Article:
Data scientists leverage the power of notebooks every day. They can cleanse, explore, and visualize data within notebooks. They can import their favorite packages, such as pandas, and harness the power of machine learning libraries as well. Clearly, a notebook is more than just a tool, it is the cornerstone of today’s data analytics. However, today’s users access open source notebooks independently of the data platform. As a result of this separation, data must be made accessible within notebooks, and this eats up valuable analytics time. In addition, having insights siloed outside of the platform causes inefficiencies in the journey from model to actionable business insight.
We’ve been covering some of the most fascinating applications of Practical AI over the past few months, but have you ever wondered what powers best-in-class AI technology?
Once considered complex concepts best left to researchers in labs, now technologies like Artificial Intelligence, Deep Learning, and Neural Networks are regularly used for bold new business applications. There is no doubt that AI is here to stay and that AI applications will continue to disrupt every major industry. Financial institutions are building AI-backed chatbots that draw on years of data from customer site visits. In the same vein of “customer intent,” call center recordings are also being mined for answers to FAQs.
In the last five years, the amount of data in the world has grown exponentially. Domo’s ‘Data Never Sleeps 5.0 and 6.0’ suggest that 90% of world’s data was created between 2016 and 2017, and the numbers have not slowed down since then. Smartphone applications are now dominating customers’ mindshare and Generation Z (those born from the mid-1990s to early 2000s) has not seen a world without computers and phones. As these younger consumers are added to the traveler mix, travel companies are now feeling the pressure to reimagine themselves in order to stay relevant amidst changing technology preferences. Travel company executives are asking: What are the key ingredients for reimagining personalization in travel?
Drug Hub: Sophisticated Machine Learning Algorithms to Address Pharmaceutical Needs
The process of discovering and designing new drugs is complex, expensive, and time-consuming. Developing a new drug is a multistage process that takes fifteen years on average. Different drugs may have their own unique requirements, but the overarching process consists of: discovery, preclinical testing, clinical trials, review, and approval.
A few months ago, Scientific American published a list of what they consider to be the "Top 10 Emerging Technologies of 2018". Two different applications of AI technology ranked highly on this list.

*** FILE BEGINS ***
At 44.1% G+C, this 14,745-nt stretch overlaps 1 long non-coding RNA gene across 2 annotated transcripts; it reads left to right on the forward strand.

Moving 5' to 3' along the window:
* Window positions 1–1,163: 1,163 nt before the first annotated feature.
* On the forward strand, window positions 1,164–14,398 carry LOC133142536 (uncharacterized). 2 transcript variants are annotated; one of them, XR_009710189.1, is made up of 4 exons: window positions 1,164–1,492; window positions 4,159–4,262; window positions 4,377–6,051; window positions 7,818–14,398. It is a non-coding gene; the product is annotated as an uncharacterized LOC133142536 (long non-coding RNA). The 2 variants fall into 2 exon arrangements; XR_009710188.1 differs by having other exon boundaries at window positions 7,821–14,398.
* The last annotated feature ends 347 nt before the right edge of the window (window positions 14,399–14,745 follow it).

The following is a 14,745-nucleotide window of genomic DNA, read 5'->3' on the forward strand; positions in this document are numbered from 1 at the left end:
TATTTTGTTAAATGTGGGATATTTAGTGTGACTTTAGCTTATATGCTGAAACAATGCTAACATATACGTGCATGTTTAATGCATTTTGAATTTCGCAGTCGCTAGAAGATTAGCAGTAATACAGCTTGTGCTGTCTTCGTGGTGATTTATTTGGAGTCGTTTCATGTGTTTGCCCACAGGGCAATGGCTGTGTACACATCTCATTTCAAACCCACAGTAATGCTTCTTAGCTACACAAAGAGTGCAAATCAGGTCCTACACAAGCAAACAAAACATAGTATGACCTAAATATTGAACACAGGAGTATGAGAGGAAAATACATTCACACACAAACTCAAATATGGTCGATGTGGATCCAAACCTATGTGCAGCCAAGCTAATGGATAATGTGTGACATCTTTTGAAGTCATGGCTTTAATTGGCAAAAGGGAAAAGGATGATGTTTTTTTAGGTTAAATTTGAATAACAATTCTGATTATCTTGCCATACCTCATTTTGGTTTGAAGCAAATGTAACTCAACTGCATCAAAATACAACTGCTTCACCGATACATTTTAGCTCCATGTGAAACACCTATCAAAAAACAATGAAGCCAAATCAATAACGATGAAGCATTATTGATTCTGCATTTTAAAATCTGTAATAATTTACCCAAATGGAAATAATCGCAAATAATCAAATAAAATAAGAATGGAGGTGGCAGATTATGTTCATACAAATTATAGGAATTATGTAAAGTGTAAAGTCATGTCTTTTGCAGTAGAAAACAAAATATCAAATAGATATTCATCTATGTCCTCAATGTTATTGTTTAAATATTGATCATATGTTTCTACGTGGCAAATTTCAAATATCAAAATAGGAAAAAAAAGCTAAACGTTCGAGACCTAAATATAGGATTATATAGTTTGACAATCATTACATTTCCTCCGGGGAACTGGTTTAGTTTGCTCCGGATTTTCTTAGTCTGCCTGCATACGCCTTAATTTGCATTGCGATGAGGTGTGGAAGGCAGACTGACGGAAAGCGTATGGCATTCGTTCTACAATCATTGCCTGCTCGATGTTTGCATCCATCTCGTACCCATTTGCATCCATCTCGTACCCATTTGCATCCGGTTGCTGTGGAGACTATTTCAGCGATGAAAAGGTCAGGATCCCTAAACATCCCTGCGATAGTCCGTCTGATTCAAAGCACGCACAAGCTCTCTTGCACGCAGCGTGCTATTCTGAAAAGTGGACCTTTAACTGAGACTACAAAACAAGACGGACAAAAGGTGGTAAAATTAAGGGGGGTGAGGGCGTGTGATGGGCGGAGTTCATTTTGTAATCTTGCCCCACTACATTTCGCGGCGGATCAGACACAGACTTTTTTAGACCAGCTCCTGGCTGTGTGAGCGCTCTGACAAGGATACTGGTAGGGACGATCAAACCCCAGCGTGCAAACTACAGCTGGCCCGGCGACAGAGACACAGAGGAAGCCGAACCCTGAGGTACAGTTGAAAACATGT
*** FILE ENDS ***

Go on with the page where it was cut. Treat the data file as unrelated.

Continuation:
Now that 2019 is in full swing, we wanted to pause and reflect on those AI applications... Where were we in 2018, and where will we go in 2019?
Check back for our follow-up post tomorrow! You'll find out how Opera Solutions is answering those questions and how we're expanding the research on the emerging AI technologies.
An Unconventional Business Model
The business of healthcare is unlike any other business. The primary objective of a health system is to provide best in class services, rather than to maximize profits. Most people would agree that this is a good thing. It’s also a rare thing in the competitive world of business. The admirable commitment to “patients before profits” puts every health system’s cash flow at constant risk. A health system has more control when it comes to providing services, but relatively little control over collecting payments for these services. Inefficiencies in collection processes and missed charges result in significant lower revenues and directly impact the bottom line.
For every customer you have, there are dozens more with similar attributes waiting to hear from you.
Michael Jahrer, VP of applied machine learning at Opera Solutions, proves his data science mettle by using deep learning to predict who will be a safe driver in the year ahead.
Porto Seguro, the third-largest insurance company in Brazil, set out to improve its predictions of who would file an insurance claim in the next year. The company sponsored a competition through Kaggle, the premier platform for predictive modeling and analytics competitions, and our own Michael Jahrer, VP of applied machine learning, took home the win.